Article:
Now that kids have returned to school, grocery stores are stocked, and the world begins to open, we feel the pressure to move forward. But what does it mean to move forward? The traumas of the last two years don’t disappear because mask mandates have lifted.
Studies have shown the COVID pandemic has delivered a mental health crisis to our front doors:
- More than 4 in 10 teens report feeling “persistently sad or hopeless” during the COVID-19 pandemic.
- 1 in 5 adults report experiencing symptoms of depression each year.
- 6 in 10 adults do not receive treatment for mental health conditions, often out of fear that others will judge them.
As we collectively work to heal from the past two years, we can all play a role in ending the stigma around mental health.
To begin this conversation, we spoke with Molly Daniels, Premera’s Social Impact Program Specialist. Daniels shared her experience as a mother during the pandemic and how the Premera Social Impact team works to end the stigma that surrounds mental health.
Tell us how your life changed during the pandemic and how it impacted your mental health?
Mental health is ingrained in every part of our lives. Two years ago, when our lives changed in a way no one would have ever imagined, it felt like the world came to a crashing halt. I remember feeling so many emotions — worry for my family and friends, stress about suddenly needing to homeschool four kids while working a full-time job, anxiety that my husband would lose his job, and despair watching the death counts rise day after day. We were told it would be a few weeks, then it was a few more weeks, which turned into months … and the list goes on.
As a parent I stressed about my kids being home and me having to teach them. Questions endlessly swirled through my mind. I’m not a teacher, so how can I be expected to teach four kids at four different levels anything at all, let alone while working full time? How will my child with autism manage without receiving her IEP (Individualized Education Plan) services and therapies? Will I lose my job because my priority had to shift to focus to my family?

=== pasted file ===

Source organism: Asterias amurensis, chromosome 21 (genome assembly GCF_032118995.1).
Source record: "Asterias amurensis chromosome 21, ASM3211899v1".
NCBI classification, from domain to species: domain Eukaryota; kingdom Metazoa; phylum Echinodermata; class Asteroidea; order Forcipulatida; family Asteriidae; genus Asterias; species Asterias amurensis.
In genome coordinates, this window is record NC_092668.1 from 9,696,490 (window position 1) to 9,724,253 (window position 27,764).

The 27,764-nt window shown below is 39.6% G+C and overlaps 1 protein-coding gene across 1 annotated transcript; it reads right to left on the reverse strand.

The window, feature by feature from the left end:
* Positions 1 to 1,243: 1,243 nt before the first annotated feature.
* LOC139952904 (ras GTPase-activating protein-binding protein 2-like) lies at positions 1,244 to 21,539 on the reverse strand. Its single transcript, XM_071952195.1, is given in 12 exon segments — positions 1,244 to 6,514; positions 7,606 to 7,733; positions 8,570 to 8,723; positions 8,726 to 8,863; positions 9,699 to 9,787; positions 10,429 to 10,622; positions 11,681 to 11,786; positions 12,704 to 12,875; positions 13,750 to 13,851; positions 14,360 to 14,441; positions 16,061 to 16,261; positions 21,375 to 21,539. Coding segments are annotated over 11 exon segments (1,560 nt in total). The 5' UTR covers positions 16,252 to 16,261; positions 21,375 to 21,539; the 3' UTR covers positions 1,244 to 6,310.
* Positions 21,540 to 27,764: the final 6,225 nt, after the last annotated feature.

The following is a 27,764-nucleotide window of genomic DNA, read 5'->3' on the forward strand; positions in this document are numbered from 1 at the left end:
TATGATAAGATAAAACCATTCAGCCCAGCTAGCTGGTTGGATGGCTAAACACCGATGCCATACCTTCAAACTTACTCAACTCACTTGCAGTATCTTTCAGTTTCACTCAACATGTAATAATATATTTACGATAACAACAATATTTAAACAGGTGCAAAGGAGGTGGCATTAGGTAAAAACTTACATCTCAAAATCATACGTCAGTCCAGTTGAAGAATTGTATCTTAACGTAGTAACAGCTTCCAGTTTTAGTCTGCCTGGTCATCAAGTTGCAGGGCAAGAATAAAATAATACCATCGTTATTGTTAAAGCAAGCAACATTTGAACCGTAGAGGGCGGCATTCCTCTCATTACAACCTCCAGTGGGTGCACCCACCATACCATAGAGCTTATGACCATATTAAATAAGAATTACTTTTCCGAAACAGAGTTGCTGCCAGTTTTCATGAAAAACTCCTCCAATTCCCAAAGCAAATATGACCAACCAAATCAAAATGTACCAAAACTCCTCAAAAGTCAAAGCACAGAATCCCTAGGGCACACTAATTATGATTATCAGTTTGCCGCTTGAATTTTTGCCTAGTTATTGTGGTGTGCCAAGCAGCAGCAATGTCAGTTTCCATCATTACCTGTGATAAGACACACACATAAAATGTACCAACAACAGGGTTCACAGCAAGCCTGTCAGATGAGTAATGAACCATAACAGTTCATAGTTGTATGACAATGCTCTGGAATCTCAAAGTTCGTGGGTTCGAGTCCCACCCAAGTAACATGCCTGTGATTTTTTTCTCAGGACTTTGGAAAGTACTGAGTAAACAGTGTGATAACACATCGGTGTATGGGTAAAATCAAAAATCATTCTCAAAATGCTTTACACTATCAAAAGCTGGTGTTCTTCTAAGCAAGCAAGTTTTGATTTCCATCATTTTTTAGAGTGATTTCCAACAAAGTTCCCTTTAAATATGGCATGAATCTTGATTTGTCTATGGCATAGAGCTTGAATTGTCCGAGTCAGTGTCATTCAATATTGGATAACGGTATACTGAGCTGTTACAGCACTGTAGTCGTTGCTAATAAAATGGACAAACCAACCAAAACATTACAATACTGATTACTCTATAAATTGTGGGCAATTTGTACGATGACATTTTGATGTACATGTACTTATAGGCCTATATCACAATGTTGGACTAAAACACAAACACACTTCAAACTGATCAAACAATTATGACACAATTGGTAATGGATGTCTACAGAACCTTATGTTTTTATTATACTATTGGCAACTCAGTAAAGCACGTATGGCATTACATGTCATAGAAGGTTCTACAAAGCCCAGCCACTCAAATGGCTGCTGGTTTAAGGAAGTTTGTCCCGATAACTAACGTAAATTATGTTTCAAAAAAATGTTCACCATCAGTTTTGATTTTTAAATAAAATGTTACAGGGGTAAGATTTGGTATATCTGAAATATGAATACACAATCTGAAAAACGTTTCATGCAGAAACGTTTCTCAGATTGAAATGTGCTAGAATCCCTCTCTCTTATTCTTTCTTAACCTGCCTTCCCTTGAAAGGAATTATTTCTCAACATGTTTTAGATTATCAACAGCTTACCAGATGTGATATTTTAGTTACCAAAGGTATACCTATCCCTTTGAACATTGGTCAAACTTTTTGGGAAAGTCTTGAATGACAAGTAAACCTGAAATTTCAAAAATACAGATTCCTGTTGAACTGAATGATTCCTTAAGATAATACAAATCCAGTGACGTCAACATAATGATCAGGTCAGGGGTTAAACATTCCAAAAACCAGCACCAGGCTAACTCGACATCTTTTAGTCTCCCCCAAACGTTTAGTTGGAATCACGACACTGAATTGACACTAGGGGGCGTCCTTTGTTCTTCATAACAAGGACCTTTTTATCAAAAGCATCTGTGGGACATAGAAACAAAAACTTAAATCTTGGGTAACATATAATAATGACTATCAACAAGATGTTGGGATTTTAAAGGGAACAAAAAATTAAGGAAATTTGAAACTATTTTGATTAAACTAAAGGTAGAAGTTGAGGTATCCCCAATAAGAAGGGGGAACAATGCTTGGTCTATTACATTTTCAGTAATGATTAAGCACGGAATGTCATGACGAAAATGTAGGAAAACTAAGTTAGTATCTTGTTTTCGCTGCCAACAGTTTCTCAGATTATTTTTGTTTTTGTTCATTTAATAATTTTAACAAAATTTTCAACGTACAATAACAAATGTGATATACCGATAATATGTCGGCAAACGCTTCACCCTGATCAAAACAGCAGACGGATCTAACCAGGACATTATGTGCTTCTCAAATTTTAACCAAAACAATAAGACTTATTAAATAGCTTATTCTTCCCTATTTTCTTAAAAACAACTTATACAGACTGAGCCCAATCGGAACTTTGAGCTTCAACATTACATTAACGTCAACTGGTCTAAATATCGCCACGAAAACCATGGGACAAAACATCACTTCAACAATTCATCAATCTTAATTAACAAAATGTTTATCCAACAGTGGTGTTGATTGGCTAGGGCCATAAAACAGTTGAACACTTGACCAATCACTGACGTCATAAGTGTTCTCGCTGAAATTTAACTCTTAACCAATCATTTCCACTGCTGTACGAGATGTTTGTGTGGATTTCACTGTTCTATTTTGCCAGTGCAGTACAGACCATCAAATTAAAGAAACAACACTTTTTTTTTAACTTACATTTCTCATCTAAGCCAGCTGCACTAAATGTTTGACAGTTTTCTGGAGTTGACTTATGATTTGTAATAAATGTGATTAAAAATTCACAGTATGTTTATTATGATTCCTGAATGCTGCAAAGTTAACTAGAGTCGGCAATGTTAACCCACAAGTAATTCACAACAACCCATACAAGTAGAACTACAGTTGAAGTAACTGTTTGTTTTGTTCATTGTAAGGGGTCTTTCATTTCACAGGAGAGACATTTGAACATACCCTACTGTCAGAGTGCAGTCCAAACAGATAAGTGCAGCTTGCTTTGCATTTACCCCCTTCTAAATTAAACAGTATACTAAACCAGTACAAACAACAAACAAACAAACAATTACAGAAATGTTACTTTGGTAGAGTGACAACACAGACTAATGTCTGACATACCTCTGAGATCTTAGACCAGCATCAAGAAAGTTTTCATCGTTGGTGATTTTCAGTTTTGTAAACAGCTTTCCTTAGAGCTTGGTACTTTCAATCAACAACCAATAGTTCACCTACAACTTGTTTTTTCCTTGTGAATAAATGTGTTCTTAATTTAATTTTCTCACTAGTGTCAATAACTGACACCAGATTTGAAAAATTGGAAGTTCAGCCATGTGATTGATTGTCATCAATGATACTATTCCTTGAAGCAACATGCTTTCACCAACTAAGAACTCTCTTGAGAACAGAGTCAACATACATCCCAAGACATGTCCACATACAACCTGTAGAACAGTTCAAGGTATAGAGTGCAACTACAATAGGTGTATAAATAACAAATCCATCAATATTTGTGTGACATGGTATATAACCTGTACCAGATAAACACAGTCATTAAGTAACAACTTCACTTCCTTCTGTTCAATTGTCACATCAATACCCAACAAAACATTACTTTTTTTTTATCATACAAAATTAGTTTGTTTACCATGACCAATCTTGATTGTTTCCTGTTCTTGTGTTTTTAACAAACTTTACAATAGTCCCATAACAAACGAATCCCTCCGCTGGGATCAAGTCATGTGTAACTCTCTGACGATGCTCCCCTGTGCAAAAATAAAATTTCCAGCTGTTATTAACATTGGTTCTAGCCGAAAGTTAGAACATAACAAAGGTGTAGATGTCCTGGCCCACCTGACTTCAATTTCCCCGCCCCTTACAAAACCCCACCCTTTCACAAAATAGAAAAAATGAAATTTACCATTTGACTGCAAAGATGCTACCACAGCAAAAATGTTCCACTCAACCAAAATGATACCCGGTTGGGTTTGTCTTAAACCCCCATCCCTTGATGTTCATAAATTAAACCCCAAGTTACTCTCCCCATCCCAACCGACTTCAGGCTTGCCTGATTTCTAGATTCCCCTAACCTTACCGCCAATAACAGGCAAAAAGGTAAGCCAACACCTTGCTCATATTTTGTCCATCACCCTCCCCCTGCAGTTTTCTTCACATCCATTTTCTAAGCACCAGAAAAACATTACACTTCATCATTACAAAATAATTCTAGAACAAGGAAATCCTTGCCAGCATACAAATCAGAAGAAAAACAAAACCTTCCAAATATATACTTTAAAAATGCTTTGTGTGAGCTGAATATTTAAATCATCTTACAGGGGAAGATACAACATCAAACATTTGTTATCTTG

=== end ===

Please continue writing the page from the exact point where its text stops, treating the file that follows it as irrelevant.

I was so embarrassed when I would sit in a Microsoft Teams meeting and one of my kids would burst into the room crying because their sibling was being mean. I questioned everything in my life during this time. Was I good enough? Was I going to be able to do this? Was I going to make it through the day? It became a joke in our house because I was known for saying, “I just have to make it through the next 10 minutes,” or the next hour, or the next meeting. It felt like life was no longer about reaching all my dreams and aspirations; it became about survival.
How did the pandemic impact the mental health of those in your family?
I’ve watched my oldest child grow from a seventh grader worried about lunchroom gossip to a freshman in high school who is scared to be there. He has worries no child his age should bear. He is now deeply concerned about the mental wellbeing of his classmates. His anxiety levels have become so high, he needs to be in almost constant contact with me via text. I’ve heard dozens of stories about his friends cutting themselves to feel some sort of control in this world that is out of control. My 15-year-old has been exposed to more trauma in the last two years than many of us would hope to in our lifetime.
And teens aren’t the only ones. My youngest was in kindergarten when the pandemic started. He didn’t understand why he had to leave his classmates, his friends, his teacher, and his routine. He is now in second grade, and the common theme of conferences is “these kids don’t know how to be students. They don’t know how to sit still, listen, and learn.” He is two grade levels behind in reading and doesn’t know how to play appropriately on the playground. He asks regularly when school will be shut down again and worries that his friends are dying when they are out sick.
How is your work in Premera’s Social Impact program addressing the stigma surrounding mental health?
When Premera began its Social Impact program in 2017, it was an opportunity to reimagine our commitment to social responsibility and be intentional about how we serve our community. Mental health problems continue to have a significant impact on the communities that we serve and access to care is reaching crisis levels. We know there are no simple solutions. These are tough problems that require new thinking to make progress. That is why Premera has committed to invest in organizations providing services and treatment to those who have been impacted by mental health. Through our community partners we can make mental health services more broadly available, break down barriers to care, and normalize conversations about mental health struggles.
Do you know an organization working in the mental health space that would benefit from a Premera Social Impact grant?